And where the game takes that thread of plotline potential is quite something—likewise, the speed with which it arrives there.
Related, on Waypoint: Hardcore Girls and Bullet Hell: A Conversation with the Makers of 'Nier: Automata'
After just two hours of the central story, I was asking myself: am I really the good guy, here? And isn't that something? And I don't just mean the question itself, but instead the surprising pace with which it comes. Nothing definitive is said, no statements made to the effect of: hey, 2B, you're kind of a dick, actually (although, as one cute side-mission tells it, she sure is grumpy). But in the space of a single evening's play, starting from the very first seconds of the game, Nier: Automata throws shocks and scrapes, questions and conflicts into the mix that many games of its class keep held back for hour 10, hour 15, hour 35. It's just so impressively impatient, I love it.
And since you're here, let me tell you a few other things I really like, too: 9S being put on the spot about how humans make more humans. 2B's orbiting operator asking her for dating advice (these androids dream not of electric sheep, but of being with each other). Riding a moose through around the edge of the first area, like a race horse. Being able to (immediately) return to the site of 2B's first failure and retrieve the items she had on her, come the climax to the demo/intro. The magnificent music. How individually tailored 2B can become to your own play style.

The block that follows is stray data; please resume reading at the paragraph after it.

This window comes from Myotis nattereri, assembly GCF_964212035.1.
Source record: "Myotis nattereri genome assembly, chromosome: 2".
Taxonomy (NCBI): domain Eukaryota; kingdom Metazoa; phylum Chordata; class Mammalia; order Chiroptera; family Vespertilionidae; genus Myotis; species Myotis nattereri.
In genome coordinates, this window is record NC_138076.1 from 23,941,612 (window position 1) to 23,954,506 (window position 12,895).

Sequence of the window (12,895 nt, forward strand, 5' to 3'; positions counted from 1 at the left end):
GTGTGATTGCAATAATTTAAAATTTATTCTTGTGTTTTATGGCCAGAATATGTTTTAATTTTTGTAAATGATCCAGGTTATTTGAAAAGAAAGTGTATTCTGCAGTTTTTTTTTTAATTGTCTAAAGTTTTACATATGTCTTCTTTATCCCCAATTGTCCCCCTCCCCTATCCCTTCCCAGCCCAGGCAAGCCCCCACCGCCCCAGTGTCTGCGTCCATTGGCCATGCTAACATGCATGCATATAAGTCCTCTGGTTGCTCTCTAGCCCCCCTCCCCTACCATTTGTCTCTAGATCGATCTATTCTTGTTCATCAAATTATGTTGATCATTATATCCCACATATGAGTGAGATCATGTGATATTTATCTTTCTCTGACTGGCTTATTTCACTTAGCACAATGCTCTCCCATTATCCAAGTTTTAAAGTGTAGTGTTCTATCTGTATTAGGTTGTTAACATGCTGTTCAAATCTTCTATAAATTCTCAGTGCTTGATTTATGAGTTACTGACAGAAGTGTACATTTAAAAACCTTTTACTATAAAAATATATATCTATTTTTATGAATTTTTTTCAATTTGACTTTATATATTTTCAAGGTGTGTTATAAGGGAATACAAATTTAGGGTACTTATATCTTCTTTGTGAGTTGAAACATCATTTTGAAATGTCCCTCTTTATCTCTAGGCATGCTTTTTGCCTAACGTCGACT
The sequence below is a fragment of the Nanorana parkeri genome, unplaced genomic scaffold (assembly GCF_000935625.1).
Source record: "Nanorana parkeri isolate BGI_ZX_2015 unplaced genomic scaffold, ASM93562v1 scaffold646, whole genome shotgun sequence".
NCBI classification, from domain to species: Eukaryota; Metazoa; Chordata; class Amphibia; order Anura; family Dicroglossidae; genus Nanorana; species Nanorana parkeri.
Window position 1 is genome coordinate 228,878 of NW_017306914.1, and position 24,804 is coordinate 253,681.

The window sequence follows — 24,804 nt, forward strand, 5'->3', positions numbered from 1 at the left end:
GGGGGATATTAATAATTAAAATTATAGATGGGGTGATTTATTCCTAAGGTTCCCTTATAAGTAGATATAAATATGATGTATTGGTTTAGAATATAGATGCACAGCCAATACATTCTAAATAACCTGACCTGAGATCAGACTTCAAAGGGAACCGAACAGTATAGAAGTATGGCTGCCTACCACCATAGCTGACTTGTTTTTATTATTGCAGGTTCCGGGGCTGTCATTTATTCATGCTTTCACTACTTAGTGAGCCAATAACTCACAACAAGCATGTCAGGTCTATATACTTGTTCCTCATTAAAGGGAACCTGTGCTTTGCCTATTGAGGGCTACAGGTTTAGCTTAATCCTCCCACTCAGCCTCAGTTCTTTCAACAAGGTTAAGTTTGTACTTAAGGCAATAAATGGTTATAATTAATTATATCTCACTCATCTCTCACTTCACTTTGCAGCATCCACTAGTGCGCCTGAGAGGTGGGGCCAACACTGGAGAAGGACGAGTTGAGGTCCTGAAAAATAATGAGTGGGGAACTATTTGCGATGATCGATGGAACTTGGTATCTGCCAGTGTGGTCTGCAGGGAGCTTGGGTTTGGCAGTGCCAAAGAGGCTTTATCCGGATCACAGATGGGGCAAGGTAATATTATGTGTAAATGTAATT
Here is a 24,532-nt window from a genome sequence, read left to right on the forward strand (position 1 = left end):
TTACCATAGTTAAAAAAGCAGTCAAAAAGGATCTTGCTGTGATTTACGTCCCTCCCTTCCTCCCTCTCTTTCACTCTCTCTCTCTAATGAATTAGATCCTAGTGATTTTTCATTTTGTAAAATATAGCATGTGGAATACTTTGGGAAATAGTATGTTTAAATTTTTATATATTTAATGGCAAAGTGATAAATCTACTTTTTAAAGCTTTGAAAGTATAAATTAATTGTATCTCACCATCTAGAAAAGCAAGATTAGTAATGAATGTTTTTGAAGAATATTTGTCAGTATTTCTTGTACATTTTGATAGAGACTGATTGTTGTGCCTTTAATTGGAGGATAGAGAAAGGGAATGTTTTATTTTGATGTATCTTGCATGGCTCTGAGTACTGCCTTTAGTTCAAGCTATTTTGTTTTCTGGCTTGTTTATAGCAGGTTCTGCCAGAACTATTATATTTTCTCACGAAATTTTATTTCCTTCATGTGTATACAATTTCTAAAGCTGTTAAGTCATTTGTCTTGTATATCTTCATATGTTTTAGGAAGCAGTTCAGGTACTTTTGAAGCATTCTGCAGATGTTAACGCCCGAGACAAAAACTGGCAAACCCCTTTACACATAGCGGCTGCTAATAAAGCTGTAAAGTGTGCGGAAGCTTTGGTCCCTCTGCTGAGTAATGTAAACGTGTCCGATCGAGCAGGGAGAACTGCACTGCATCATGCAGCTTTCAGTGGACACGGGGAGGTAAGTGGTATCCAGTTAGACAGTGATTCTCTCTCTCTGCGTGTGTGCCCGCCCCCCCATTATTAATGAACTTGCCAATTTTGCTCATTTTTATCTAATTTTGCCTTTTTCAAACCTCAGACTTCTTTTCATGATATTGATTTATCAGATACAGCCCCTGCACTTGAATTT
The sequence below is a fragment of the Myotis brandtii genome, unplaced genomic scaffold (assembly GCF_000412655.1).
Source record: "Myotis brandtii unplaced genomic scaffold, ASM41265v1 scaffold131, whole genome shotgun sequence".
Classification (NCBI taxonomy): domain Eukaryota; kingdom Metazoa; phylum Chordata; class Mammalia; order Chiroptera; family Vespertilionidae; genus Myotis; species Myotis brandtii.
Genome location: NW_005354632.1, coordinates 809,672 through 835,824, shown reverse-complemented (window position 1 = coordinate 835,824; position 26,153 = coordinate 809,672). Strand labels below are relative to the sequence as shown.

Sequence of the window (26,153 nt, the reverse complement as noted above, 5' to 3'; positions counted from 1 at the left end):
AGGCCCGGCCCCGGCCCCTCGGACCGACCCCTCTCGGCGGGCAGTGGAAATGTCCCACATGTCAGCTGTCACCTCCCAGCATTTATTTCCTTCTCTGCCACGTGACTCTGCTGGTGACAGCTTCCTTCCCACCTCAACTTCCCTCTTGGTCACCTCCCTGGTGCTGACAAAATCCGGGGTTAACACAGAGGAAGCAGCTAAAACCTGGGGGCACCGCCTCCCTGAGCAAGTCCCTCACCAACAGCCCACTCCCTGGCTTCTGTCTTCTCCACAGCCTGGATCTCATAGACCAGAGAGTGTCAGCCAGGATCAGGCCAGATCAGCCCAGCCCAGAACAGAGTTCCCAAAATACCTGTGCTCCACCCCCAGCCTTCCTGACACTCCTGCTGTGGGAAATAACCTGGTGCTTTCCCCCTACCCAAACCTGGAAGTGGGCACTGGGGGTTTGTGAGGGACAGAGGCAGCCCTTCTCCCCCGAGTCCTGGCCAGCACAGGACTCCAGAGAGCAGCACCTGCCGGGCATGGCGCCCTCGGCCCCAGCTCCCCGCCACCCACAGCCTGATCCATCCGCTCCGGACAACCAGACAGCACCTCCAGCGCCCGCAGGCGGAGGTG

And then there's the feel of motion in the game, the handling of 2B, both in and out of combat. This might be a freer, follow-your-own-path affair than the likes of Bayonetta and Vanquish, but Platinum's personality is all over it, sparkling on the tip of every blade.
I'm a long way from finishing Nier: Automata—just as I am Horizon and Breath of the Wild—and I do worry that it might be the one that falls by the wayside, ultimately, once it becomes a free-time concern. Hooks can bend, of course, and break, however strong they first appear.
I'm deep enough into Horizon now that I have to see it through, or I'll kick myself; while Zelda I can take with me on the move, picking away at it one commute at a time. But even at this point, I can confidently say that Nier: Automata is the best Platinum game since Bayonetta 2, and that it progresses with such wonderfully rapid momentum that it's impossible to just pick up and play for an hour. If this were available on a portable console, I'd be miles past my stop for home before I noticed the mistake, so terrifically kinetic is the core campaign. I mean, the size of what you'll see, so quickly. You might want a friend nearby to fist-bump.
Uh, I really want to talk about one particular reveal, something like three or four hours in, maybe, but it's just too good, too magical. You should see it for yourself.